An oral history of life in Gaza and the West Bank, obtained through interviews conducted over a period of nearly four years, lets a diversity of Palestinians speak their minds about their situations.
Hoke (English/Bethlehem Univ.) and Malek are journalists with Voice of Witness, a nonprofit organization dedicated to examining human crises around the world. With the aid of translators and transcribers, they recorded the voices of 50 interviewees and then edited the transcripts for clarity. Of the 16 people selected to tell their stories here, only two are Israelis, for the object is not to provide balance but to illustrate what life is like for Palestinians. Male and female, young and middle-aged, educated or not, mostly but not all middle class, these Palestinians narrate their experiences growing up and living next to Israelis or in areas where Israel controls major aspects of their lives. Some took part in the Intifadas, some spent time in prison, and some lived for years outside Palestine and then chose to move there. Some are resigned to the restrictions of their lives, while some are hopeful of a brighter future. About 50 pages of appendices give context to their personal stories. The first, “Timeline of Modern Palestine,” opens with the date 8000 B.C. and ends with 2014 but has no mention of the events of that explosive summer. Appendix III is an essay on Palestine and international law by Allegra Pacheco, the wife of one of the Palestinian interviewees, and Appendix IV is a piece by journalist Nicolas Pelham on the Gaza tunnels that focuses on their economic importance to Hamas. The oral histories that make up the bulk of the book paint a harsh picture of Israeli restrictions on the lives of Palestinians; however, failure of the lengthy appendices to discuss the necessity for such restriction—suicide bombers, rocket attacks, Hamas’ stated goal of the destruction of Israel—is a serious flaw.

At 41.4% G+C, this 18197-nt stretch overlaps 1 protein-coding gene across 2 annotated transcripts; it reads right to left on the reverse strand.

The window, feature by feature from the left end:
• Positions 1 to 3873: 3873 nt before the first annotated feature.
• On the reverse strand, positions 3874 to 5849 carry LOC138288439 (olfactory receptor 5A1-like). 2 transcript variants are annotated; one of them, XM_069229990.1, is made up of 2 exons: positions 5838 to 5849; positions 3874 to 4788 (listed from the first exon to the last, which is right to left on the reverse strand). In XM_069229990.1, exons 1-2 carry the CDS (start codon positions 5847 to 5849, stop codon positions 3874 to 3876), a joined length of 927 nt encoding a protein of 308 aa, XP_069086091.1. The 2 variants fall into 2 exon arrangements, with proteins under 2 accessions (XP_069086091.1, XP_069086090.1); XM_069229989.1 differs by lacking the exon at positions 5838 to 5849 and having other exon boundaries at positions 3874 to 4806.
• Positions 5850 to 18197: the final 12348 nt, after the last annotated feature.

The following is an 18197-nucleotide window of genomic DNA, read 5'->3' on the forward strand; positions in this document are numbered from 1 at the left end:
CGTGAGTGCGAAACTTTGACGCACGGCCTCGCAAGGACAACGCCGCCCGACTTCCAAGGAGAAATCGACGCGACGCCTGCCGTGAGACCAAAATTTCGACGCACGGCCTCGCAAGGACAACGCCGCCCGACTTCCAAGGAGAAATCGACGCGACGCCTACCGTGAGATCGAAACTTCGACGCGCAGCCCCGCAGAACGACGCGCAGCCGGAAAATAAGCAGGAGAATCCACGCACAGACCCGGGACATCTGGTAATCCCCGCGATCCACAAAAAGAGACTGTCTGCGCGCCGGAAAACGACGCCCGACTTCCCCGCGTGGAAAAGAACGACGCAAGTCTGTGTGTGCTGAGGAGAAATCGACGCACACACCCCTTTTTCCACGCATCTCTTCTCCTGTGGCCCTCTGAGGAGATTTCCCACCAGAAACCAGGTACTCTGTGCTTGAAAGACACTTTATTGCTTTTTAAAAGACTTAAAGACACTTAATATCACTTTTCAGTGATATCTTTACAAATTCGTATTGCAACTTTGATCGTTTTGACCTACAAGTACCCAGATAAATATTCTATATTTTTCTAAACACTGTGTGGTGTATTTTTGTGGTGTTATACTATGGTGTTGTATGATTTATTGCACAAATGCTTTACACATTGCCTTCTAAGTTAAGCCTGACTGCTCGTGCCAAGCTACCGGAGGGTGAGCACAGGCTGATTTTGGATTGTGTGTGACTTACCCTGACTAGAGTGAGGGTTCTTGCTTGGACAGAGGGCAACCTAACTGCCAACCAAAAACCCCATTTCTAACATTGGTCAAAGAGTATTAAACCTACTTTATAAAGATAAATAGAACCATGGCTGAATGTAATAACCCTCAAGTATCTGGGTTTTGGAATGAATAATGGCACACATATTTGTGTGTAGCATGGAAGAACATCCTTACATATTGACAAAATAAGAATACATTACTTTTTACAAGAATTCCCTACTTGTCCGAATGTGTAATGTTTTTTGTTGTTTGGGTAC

A sympathetic view of Palestinians not to be mistaken for objective reporting.